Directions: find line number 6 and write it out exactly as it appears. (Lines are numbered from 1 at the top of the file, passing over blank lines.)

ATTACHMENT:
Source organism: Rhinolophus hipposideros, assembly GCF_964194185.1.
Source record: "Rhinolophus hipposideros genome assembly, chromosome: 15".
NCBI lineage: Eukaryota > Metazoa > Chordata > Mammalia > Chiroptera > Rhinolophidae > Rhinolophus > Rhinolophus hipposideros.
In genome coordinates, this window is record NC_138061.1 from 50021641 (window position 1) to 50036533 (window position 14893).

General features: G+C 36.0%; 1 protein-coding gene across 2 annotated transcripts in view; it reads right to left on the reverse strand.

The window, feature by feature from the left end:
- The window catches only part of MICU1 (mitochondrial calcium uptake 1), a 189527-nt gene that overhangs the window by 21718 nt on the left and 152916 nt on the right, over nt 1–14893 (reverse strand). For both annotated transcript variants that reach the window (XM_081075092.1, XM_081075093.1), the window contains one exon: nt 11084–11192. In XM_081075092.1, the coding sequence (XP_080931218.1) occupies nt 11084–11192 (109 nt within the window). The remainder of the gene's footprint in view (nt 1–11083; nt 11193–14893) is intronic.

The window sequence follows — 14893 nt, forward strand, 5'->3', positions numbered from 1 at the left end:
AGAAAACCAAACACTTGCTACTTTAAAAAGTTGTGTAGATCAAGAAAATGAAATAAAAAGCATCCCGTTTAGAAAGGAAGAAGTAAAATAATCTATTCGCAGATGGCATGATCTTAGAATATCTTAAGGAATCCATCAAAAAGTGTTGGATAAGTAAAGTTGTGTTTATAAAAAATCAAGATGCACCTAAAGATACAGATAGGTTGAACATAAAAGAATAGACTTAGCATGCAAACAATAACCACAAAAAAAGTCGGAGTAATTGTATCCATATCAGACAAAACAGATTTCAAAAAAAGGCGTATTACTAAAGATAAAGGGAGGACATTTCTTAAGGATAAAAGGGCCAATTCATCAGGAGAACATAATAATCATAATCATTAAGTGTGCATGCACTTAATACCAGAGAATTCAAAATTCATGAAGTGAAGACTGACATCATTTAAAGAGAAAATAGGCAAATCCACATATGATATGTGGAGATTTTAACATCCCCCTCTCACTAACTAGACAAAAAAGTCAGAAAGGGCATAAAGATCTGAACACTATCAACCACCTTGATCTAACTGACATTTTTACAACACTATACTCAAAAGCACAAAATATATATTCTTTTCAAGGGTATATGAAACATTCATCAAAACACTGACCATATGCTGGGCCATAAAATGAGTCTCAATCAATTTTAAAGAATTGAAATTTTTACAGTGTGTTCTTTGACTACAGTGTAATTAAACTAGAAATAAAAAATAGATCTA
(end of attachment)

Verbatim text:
The window, feature by feature from the left end: